Jean Dawson Emerges Triumphant in the Stunning New ‘CHAOS NOW*’
By Nathan Leigh
October 7, 2022
Never one to stand in one place for long, the ever creatively restless Jean Dawson has been on a tear lately. Jumping from high to high, the singles leading up to the release of his latest CHAOS NOW* have shown an artist refusing to be pinned down to genre, instead following his muse where it leads. The end result is his strongest record to date, a deeply introspective collection that finds him wrestling with himself and coming out victorious.
“THREE HEADS*” rides an aggressive start-stop rhythm but Dawson peppers it with moments of huge harmonies and beauty that presages the extremes he navigates throughout the record. The acoustic guitars of “GLORY*” transform into an anthemic singalong hook before being swallowed by distortion and noise. The industrial rage of “POSITIVE ONE NEGATIVE ONE*” leads into the Earl Sweatshirt-featuring “BAD FRUIT*” which is hands down just the most beautiful song Jean Dawson has ever written. The tension-and-release Jean navigates through the album call back to 90’s alt rock titans but with his own unique stamp. Tracks lke “KIDS EAT PILLS*” and “SCREW FACE*” embrace the title wholeheartedly, following unexpected sonic paths, as if Dawson is attempting to shape the raw materials of chaos into something, or maybe summon chaos from broken pieces.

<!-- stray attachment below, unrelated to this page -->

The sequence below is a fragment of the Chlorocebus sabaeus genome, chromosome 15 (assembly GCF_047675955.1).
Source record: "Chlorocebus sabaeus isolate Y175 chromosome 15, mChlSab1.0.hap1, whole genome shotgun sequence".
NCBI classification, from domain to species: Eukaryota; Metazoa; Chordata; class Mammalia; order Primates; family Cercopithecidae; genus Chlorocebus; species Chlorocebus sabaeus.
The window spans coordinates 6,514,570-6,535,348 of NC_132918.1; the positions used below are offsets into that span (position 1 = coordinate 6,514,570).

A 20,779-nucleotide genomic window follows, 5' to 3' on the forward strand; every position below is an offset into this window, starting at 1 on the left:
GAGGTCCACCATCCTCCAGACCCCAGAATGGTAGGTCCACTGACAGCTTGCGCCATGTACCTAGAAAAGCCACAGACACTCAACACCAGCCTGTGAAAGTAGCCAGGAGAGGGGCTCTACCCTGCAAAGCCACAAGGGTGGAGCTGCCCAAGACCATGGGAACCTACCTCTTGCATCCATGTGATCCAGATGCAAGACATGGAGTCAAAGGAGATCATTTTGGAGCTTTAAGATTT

Wisely, Jean Dawson saves the record’s best tracks for the back half, where the career highlight “PORN ACTING*” leads into the appropriately 80’s “BLACK MICHAEL JACKSON*” before Dawson summons his inner guitar god for the triumphant and defiant “HUH*” For someone who is so often at home with an acoustic guitar to unleash his inner Brian May is a glorious release. The closing pair “SICK OF IT*” and “PIRATE RADIO*” take the two extremes of Dawson’s sound to their logical end with a straight up pop-punk banger leading into a surprisingly hopeful string-driven closer. For all the darkness Dawson hints at in his lyrics, it’s almost shocking to hear him close out with that kind of optimism. Singing “I push my head underwater, just to come up for air” and declaring his own surprise at having made it this far, Dawson has stared deep into the chaos within and come away having found some measure of peace. For an album anchored by so many strong standalone singles, the totality of the experience elevates the singles to something truly singular.
Follow Jean Dawson on socials @jeandawsn for more.
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